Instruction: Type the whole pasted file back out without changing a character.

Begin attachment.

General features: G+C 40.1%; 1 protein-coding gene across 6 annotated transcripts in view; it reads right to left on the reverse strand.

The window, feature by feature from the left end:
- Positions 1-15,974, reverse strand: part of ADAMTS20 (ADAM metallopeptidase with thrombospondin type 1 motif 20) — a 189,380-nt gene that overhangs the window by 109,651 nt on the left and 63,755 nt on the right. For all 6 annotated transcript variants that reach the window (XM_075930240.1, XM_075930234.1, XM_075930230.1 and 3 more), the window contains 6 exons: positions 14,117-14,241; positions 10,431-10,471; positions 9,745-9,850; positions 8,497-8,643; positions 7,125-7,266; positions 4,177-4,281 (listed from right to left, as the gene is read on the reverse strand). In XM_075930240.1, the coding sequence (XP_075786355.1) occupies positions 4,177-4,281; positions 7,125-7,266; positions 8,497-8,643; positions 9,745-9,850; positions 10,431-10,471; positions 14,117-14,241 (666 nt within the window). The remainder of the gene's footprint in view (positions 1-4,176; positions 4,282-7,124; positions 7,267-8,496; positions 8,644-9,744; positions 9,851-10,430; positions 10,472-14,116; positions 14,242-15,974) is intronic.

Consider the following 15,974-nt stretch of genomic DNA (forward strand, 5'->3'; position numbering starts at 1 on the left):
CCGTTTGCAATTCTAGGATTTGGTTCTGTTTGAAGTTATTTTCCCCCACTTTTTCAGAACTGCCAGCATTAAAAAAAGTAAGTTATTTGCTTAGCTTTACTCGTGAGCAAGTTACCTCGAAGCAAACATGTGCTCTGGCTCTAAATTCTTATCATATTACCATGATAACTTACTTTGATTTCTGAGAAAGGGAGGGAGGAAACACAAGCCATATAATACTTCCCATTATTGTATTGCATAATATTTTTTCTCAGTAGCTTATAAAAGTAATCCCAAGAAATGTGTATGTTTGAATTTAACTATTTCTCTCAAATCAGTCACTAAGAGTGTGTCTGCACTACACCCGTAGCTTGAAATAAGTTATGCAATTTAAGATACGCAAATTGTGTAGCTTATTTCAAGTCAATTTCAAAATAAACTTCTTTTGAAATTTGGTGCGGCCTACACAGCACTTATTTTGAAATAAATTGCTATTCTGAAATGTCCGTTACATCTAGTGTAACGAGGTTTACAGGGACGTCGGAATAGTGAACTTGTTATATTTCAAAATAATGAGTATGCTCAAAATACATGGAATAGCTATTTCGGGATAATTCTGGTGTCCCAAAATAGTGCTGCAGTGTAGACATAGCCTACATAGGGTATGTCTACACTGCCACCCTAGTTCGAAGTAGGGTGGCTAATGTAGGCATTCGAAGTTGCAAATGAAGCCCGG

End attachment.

General features: G+C 40.1%; 1 protein-coding gene across 6 annotated transcripts in view; it reads right to left on the reverse strand.

The window, feature by feature from the left end:
- Positions 1-15,974, reverse strand: part of ADAMTS20 (ADAM metallopeptidase with thrombospondin type 1 motif 20) — a 189,380-nt gene that overhangs the window by 109,651 nt on the left and 63,755 nt on the right. For all 6 annotated transcript variants that reach the window (XM_075930240.1, XM_075930234.1, XM_075930230.1 and 3 more), the window contains 6 exons: positions 14,117-14,241; positions 10,431-10,471; positions 9,745-9,850; positions 8,497-8,643; positions 7,125-7,266; positions 4,177-4,281 (listed from right to left, as the gene is read on the reverse strand). In XM_075930240.1, the coding sequence (XP_075786355.1) occupies positions 4,177-4,281; positions 7,125-7,266; positions 8,497-8,643; positions 9,745-9,850; positions 10,431-10,471; positions 14,117-14,241 (666 nt within the window). The remainder of the gene's footprint in view (positions 1-4,176; positions 4,282-7,124; positions 7,267-8,496; positions 8,644-9,744; positions 9,851-10,430; positions 10,472-14,116; positions 14,242-15,974) is intronic.

Consider the following 15,974-nt stretch of genomic DNA (forward strand, 5'->3'; position numbering starts at 1 on the left):
CCGTTTGCAATTCTAGGATTTGGTTCTGTTTGAAGTTATTTTCCCCCACTTTTTCAGAACTGCCAGCATTAAAAAAAGTAAGTTATTTGCTTAGCTTTACTCGTGAGCAAGTTACCTCGAAGCAAACATGTGCTCTGGCTCTAAATTCTTATCATATTACCATGATAACTTACTTTGATTTCTGAGAAAGGGAGGGAGGAAACACAAGCCATATAATACTTCCCATTATTGTATTGCATAATATTTTTTCTCAGTAGCTTATAAAAGTAATCCCAAGAAATGTGTATGTTTGAATTTAACTATTTCTCTCAAATCAGTCACTAAGAGTGTGTCTGCACTACACCCGTAGCTTGAAATAAGTTATGCAATTTAAGATACGCAAATTGTGTAGCTTATTTCAAGTCAATTTCAAAATAAACTTCTTTTGAAATTTGGTGCGGCCTACACAGCACTTATTTTGAAATAAATTGCTATTCTGAAATGTCCGTTACATCTAGTGTAACGAGGTTTACAGGGACGTCGGAATAGTGAACTTGTTATATTTCAAAATAATGAGTATGCTCAAAATACATGGAATAGCTATTTCGGGATAATTCTGGTGTCCCAAAATAGTGCTGCAGTGTAGACATAGCCTACATAGGGTATGTCTACACTGCCACCCTAGTTCGAAGTAGGGTGGCTAATGTAGGCATTCGAAGTTGCAAATGAAGCCCGG